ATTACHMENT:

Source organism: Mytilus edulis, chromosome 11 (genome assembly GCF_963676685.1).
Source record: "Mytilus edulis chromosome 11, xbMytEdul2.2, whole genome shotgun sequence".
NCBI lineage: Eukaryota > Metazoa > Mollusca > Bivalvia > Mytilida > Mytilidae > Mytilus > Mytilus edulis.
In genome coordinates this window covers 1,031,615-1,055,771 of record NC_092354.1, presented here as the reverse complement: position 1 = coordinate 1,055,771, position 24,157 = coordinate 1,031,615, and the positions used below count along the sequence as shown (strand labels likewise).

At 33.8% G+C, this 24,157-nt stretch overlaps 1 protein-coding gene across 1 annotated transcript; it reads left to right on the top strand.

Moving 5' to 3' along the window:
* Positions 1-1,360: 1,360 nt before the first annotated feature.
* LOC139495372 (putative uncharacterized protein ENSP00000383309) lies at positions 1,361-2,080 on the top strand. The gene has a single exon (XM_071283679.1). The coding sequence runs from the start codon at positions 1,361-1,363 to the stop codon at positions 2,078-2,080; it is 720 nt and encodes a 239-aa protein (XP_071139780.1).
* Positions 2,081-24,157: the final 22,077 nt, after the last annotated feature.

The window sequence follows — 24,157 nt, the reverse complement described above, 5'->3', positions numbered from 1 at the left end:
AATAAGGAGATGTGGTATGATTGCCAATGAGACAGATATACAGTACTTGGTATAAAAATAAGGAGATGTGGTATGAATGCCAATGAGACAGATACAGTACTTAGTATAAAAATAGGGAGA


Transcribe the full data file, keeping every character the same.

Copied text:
Source organism: Mytilus edulis, chromosome 11 (genome assembly GCF_963676685.1).
Source record: "Mytilus edulis chromosome 11, xbMytEdul2.2, whole genome shotgun sequence".
NCBI lineage: Eukaryota > Metazoa > Mollusca > Bivalvia > Mytilida > Mytilidae > Mytilus > Mytilus edulis.
In genome coordinates this window covers 1,031,615-1,055,771 of record NC_092354.1, presented here as the reverse complement: position 1 = coordinate 1,055,771, position 24,157 = coordinate 1,031,615, and the positions used below count along the sequence as shown (strand labels likewise).

At 33.8% G+C, this 24,157-nt stretch overlaps 1 protein-coding gene across 1 annotated transcript; it reads left to right on the top strand.

Moving 5' to 3' along the window:
* Positions 1-1,360: 1,360 nt before the first annotated feature.
* LOC139495372 (putative uncharacterized protein ENSP00000383309) lies at positions 1,361-2,080 on the top strand. The gene has a single exon (XM_071283679.1). The coding sequence runs from the start codon at positions 1,361-1,363 to the stop codon at positions 2,078-2,080; it is 720 nt and encodes a 239-aa protein (XP_071139780.1).
* Positions 2,081-24,157: the final 22,077 nt, after the last annotated feature.

The window sequence follows — 24,157 nt, the reverse complement described above, 5'->3', positions numbered from 1 at the left end:
AATAAGGAGATGTGGTATGATTGCCAATGAGACAGATATACAGTACTTGGTATAAAAATAAGGAGATGTGGTATGAATGCCAATGAGACAGATACAGTACTTAGTATAAAAATAGGGAGA